In schizophrenia, the response to neuroleptic treatment may be delayed. If treatment is withdrawn, the recurrence of symptoms may not become apparent for some time.
Neuroleptic phenothiazines may potentiate QT interval prolongation which increases the risk of onset of serious ventricular arrhythmias of the torsade de pointes type, which is potentially fatal (sudden death). QT prolongation is exacerbated, in particular, in the presence of bradycardia, hypokalaemia, and congenital or acquired (i.e. drug induced) QT prolongation. The risk-benefit should be fully assessed before Prochlorperazine treatment is commenced. If the clinical situation permits, medical and laboratory evaluations (e.g. biochemical status and ECG) should be performed to rule out possible risk factors (e.g. cardiac disease; family history of QT prolongation; metabolic abnormalities such as hypokalaemia, hypocalcaemia or hypomagnesaemia; starvation; alcohol abuse; concomitant therapy with other drugs known to prolong the QT interval) before initiating treatment with Prochlorperazine and during the initial phase of treatment, or as deemed necessary during the treatment (see also sections 4.5 and 4.8).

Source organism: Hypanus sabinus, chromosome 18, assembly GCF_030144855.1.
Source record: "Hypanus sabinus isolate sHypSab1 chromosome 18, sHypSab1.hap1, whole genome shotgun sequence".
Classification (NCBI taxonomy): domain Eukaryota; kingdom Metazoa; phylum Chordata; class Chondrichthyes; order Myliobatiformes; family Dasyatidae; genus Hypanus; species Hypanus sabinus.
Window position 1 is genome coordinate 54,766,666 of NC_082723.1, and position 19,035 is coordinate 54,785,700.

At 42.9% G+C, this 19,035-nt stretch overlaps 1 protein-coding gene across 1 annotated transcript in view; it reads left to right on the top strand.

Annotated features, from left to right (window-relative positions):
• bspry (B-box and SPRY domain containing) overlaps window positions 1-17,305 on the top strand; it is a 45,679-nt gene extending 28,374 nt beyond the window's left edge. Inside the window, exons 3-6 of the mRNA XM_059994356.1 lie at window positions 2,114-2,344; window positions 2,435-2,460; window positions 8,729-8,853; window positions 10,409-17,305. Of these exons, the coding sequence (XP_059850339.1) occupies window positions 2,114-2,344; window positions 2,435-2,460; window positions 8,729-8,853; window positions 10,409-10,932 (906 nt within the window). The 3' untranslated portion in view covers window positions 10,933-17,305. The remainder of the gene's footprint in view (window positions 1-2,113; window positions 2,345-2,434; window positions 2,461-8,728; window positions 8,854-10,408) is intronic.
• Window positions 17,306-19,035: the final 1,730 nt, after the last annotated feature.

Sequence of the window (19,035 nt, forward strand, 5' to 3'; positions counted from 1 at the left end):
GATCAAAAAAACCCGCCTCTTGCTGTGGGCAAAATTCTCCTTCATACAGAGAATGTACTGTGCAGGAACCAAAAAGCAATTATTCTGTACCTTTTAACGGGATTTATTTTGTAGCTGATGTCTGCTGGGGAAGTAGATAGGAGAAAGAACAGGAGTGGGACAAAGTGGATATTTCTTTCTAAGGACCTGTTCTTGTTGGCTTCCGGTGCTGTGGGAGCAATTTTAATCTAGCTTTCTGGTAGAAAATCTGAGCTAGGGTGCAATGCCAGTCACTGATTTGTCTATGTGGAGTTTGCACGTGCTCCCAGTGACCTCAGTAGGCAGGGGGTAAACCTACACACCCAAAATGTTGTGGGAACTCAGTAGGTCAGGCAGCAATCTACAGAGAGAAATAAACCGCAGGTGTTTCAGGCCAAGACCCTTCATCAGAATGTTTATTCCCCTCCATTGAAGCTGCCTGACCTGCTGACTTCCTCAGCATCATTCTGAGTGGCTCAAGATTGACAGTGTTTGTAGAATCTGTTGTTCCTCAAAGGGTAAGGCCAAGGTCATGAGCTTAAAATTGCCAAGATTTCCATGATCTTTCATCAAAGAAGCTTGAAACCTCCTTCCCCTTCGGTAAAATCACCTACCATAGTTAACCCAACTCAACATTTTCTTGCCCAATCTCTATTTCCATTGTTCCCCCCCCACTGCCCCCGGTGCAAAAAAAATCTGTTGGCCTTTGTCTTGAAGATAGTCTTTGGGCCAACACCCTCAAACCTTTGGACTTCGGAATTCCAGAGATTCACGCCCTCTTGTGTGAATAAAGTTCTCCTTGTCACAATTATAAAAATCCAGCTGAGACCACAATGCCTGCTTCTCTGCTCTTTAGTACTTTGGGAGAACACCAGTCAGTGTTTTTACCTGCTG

Avoid concomitant treatment with other neuroleptics (see section 4.5).
In randomised clinical trials versus placebo performed in a population of elderly patients with dementia and treated with certain atypical antipsychotic drugs, a 3-fold increase of the risk of cerebrovascular events has been observed. The mechanism of such risk increase is not known. An increase in the risk with other antipsychotic drugs or other populations of patients cannot be excluded. Prochlorperazine should be used with caution in patients with stroke risk factors.
As with all antipsychotic drugs, Prochlorperazine should not be used alone where depression is predominant. However, it may be combined with antidepressant therapy to treat those conditions in which depression and psychosis coexist.